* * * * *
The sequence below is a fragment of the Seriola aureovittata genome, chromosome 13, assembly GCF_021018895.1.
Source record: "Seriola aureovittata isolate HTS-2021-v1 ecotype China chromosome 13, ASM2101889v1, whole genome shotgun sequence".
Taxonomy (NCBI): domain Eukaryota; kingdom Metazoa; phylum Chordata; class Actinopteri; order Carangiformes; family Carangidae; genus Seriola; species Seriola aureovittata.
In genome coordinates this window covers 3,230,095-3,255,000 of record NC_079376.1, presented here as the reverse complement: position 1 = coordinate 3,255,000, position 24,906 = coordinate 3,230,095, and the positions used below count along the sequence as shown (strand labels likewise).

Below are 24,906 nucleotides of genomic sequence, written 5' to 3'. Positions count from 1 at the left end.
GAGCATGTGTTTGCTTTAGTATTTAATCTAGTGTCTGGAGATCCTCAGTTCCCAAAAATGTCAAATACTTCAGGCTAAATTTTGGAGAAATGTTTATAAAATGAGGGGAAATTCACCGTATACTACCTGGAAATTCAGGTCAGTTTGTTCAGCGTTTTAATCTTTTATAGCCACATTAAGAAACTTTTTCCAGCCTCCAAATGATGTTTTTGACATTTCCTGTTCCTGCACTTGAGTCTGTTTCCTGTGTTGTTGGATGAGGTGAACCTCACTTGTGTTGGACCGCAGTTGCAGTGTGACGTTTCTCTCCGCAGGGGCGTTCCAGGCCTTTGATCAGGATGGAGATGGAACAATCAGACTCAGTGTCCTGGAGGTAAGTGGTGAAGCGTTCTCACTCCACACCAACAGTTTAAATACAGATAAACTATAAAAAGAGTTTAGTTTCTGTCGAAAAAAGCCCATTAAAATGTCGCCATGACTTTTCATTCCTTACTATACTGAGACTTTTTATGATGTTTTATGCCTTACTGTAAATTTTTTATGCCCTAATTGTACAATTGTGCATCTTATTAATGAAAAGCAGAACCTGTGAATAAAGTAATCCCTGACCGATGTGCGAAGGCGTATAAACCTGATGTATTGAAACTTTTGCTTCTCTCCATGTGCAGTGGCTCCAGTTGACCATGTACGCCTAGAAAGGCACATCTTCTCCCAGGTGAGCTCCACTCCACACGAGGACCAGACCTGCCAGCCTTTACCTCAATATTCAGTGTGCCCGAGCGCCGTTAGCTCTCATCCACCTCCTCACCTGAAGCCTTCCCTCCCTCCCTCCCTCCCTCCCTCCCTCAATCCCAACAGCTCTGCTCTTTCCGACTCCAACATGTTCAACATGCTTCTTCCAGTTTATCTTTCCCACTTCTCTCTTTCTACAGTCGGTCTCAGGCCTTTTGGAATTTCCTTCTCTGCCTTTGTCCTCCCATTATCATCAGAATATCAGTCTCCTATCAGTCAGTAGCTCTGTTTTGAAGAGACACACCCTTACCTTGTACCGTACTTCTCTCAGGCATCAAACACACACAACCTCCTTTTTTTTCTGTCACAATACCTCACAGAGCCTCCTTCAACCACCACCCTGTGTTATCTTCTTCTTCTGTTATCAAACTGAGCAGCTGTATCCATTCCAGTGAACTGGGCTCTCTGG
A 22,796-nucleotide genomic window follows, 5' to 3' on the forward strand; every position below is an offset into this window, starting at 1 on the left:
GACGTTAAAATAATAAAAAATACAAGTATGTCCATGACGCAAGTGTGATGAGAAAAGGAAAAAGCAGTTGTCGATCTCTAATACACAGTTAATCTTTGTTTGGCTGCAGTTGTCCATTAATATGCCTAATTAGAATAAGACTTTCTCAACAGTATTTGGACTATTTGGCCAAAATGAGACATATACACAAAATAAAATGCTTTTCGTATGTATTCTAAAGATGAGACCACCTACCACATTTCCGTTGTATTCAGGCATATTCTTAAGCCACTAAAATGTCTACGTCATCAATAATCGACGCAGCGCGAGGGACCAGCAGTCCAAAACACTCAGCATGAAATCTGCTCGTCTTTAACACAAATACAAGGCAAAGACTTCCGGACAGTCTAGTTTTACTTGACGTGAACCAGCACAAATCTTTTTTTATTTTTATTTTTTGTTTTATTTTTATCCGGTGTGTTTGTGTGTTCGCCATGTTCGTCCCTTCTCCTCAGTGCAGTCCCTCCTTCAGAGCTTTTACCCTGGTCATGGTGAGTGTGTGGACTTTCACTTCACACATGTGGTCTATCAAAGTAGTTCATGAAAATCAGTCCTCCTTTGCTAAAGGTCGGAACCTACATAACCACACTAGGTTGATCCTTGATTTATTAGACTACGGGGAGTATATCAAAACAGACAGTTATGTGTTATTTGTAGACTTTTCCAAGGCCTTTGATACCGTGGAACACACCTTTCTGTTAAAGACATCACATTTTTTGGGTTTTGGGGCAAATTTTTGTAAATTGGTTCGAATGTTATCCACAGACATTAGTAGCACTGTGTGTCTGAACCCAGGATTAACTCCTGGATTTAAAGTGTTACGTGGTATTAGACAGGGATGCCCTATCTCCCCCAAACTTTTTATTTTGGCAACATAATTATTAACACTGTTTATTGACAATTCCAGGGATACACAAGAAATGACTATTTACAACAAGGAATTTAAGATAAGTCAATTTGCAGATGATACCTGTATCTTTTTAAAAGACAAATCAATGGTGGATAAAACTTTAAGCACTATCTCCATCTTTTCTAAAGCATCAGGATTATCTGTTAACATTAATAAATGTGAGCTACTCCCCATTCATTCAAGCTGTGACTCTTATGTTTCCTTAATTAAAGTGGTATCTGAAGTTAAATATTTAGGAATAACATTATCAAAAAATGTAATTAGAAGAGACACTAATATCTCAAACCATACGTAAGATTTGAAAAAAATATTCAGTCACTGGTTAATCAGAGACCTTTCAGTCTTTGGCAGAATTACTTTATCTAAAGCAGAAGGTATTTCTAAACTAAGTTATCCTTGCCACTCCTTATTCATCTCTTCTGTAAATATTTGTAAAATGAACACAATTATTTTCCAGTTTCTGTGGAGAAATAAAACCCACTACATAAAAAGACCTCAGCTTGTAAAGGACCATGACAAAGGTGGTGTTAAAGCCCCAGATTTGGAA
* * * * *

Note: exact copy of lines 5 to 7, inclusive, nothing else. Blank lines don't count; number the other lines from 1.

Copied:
Below are 24,906 nucleotides of genomic sequence, written 5' to 3'. Positions count from 1 at the left end.
GAGCATGTGTTTGCTTTAGTATTTAATCTAGTGTCTGGAGATCCTCAGTTCCCAAAAATGTCAAATACTTCAGGCTAAATTTTGGAGAAATGTTTATAAAATGAGGGGAAATTCACCGTATACTACCTGGAAATTCAGGTCAGTTTGTTCAGCGTTTTAATCTTTTATAGCCACATTAAGAAACTTTTTCCAGCCTCCAAATGATGTTTTTGACATTTCCTGTTCCTGCACTTGAGTCTGTTTCCTGTGTTGTTGGATGAGGTGAACCTCACTTGTGTTGGACCGCAGTTGCAGTGTGACGTTTCTCTCCGCAGGGGCGTTCCAGGCCTTTGATCAGGATGGAGATGGAACAATCAGACTCAGTGTCCTGGAGGTAAGTGGTGAAGCGTTCTCACTCCACACCAACAGTTTAAATACAGATAAACTATAAAAAGAGTTTAGTTTCTGTCGAAAAAAGCCCATTAAAATGTCGCCATGACTTTTCATTCCTTACTATACTGAGACTTTTTATGATGTTTTATGCCTTACTGTAAATTTTTTATGCCCTAATTGTACAATTGTGCATCTTATTAATGAAAAGCAGAACCTGTGAATAAAGTAATCCCTGACCGATGTGCGAAGGCGTATAAACCTGATGTATTGAAACTTTTGCTTCTCTCCATGTGCAGTGGCTCCAGTTGACCATGTACGCCTAGAAAGGCACATCTTCTCCCAGGTGAGCTCCACTCCACACGAGGACCAGACCTGCCAGCCTTTACCTCAATATTCAGTGTGCCCGAGCGCCGTTAGCTCTCATCCACCTCCTCACCTGAAGCCTTCCCTCCCTCCCTCCCTCCCTCCCTCCCTCAATCCCAACAGCTCTGCTCTTTCCGACTCCAACATGTTCAACATGCTTCTTCCAGTTTATCTTTCCCACTTCTCTCTTTCTACAGTCGGTCTCAGGCCTTTTGGAATTTCCTTCTCTGCCTTTGTCCTCCCATTATCATCAGAATATCAGTCTCCTATCAGTCAGTAGCTCTGTTTTGAAGAGACACACCCTTACCTTGTACCGTACTTCTCTCAGGCATCAAACACACACAACCTCCTTTTTTTTCTGTCACAATACCTCACAGAGCCTCCTTCAACCACCACCCTGTGTTATCTTCTTCTTCTGTTATCAAACTGAGCAGCTGTATCCATTCCAGTGAACTGGGCTCTCTGG
A 22,796-nucleotide genomic window follows, 5' to 3' on the forward strand; every position below is an offset into this window, starting at 1 on the left: